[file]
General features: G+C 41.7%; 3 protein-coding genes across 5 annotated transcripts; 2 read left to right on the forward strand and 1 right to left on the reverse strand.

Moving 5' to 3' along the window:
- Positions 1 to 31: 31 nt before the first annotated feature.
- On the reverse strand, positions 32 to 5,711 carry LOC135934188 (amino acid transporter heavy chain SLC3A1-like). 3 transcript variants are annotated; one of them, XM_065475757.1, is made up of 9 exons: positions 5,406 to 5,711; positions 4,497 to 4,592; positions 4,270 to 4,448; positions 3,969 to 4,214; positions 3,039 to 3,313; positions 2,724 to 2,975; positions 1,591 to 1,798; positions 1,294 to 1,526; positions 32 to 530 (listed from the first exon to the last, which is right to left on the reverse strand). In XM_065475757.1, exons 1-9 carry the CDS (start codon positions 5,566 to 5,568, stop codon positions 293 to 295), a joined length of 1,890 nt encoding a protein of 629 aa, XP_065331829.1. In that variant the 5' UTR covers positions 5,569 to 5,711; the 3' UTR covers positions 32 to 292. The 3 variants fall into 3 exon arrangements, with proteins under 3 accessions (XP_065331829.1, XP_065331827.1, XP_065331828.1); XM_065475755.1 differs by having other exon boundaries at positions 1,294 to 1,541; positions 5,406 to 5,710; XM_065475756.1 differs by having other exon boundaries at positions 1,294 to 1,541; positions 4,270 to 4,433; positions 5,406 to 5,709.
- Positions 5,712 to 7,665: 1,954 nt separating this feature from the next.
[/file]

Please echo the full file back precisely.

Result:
General features: G+C 41.7%; 3 protein-coding genes across 5 annotated transcripts; 2 read left to right on the forward strand and 1 right to left on the reverse strand.

Moving 5' to 3' along the window:
- Positions 1 to 31: 31 nt before the first annotated feature.
- On the reverse strand, positions 32 to 5,711 carry LOC135934188 (amino acid transporter heavy chain SLC3A1-like). 3 transcript variants are annotated; one of them, XM_065475757.1, is made up of 9 exons: positions 5,406 to 5,711; positions 4,497 to 4,592; positions 4,270 to 4,448; positions 3,969 to 4,214; positions 3,039 to 3,313; positions 2,724 to 2,975; positions 1,591 to 1,798; positions 1,294 to 1,526; positions 32 to 530 (listed from the first exon to the last, which is right to left on the reverse strand). In XM_065475757.1, exons 1-9 carry the CDS (start codon positions 5,566 to 5,568, stop codon positions 293 to 295), a joined length of 1,890 nt encoding a protein of 629 aa, XP_065331829.1. In that variant the 5' UTR covers positions 5,569 to 5,711; the 3' UTR covers positions 32 to 292. The 3 variants fall into 3 exon arrangements, with proteins under 3 accessions (XP_065331829.1, XP_065331827.1, XP_065331828.1); XM_065475755.1 differs by having other exon boundaries at positions 1,294 to 1,541; positions 5,406 to 5,710; XM_065475756.1 differs by having other exon boundaries at positions 1,294 to 1,541; positions 4,270 to 4,433; positions 5,406 to 5,709.
- Positions 5,712 to 7,665: 1,954 nt separating this feature from the next.